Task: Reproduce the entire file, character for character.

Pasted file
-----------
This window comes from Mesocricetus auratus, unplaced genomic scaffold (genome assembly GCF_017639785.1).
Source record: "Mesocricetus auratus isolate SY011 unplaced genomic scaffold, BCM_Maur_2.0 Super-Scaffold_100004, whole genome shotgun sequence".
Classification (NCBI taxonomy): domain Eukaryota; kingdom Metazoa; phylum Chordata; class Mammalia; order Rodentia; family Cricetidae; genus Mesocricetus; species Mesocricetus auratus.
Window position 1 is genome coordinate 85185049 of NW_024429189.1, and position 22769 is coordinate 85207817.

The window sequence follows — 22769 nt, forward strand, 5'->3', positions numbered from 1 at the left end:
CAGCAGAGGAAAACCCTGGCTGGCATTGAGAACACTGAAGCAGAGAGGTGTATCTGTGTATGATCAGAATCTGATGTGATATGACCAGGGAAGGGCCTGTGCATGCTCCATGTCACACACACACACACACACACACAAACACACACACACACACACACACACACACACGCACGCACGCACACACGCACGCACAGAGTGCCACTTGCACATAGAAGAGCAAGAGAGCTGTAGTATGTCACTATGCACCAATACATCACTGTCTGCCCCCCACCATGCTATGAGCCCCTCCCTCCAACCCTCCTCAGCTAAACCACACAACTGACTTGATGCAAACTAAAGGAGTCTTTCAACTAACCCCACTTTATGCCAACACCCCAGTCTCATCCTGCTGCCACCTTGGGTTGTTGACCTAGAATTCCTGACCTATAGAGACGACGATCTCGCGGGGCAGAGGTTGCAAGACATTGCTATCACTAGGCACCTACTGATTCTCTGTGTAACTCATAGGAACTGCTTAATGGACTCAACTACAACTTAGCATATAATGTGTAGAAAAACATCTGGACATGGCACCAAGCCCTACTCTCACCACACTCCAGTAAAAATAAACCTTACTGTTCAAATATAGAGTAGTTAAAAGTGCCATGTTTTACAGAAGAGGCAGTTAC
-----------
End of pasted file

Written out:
This window comes from Mesocricetus auratus, unplaced genomic scaffold (genome assembly GCF_017639785.1).
Source record: "Mesocricetus auratus isolate SY011 unplaced genomic scaffold, BCM_Maur_2.0 Super-Scaffold_100004, whole genome shotgun sequence".
Classification (NCBI taxonomy): domain Eukaryota; kingdom Metazoa; phylum Chordata; class Mammalia; order Rodentia; family Cricetidae; genus Mesocricetus; species Mesocricetus auratus.
Window position 1 is genome coordinate 85185049 of NW_024429189.1, and position 22769 is coordinate 85207817.

The window sequence follows — 22769 nt, forward strand, 5'->3', positions numbered from 1 at the left end:
CAGCAGAGGAAAACCCTGGCTGGCATTGAGAACACTGAAGCAGAGAGGTGTATCTGTGTATGATCAGAATCTGATGTGATATGACCAGGGAAGGGCCTGTGCATGCTCCATGTCACACACACACACACACACACACAAACACACACACACACACACACACACACACACGCACGCACGCACACACGCACGCACAGAGTGCCACTTGCACATAGAAGAGCAAGAGAGCTGTAGTATGTCACTATGCACCAATACATCACTGTCTGCCCCCCACCATGCTATGAGCCCCTCCCTCCAACCCTCCTCAGCTAAACCACACAACTGACTTGATGCAAACTAAAGGAGTCTTTCAACTAACCCCACTTTATGCCAACACCCCAGTCTCATCCTGCTGCCACCTTGGGTTGTTGACCTAGAATTCCTGACCTATAGAGACGACGATCTCGCGGGGCAGAGGTTGCAAGACATTGCTATCACTAGGCACCTACTGATTCTCTGTGTAACTCATAGGAACTGCTTAATGGACTCAACTACAACTTAGCATATAATGTGTAGAAAAACATCTGGACATGGCACCAAGCCCTACTCTCACCACACTCCAGTAAAAATAAACCTTACTGTTCAAATATAGAGTAGTTAAAAGTGCCATGTTTTACAGAAGAGGCAGTTAC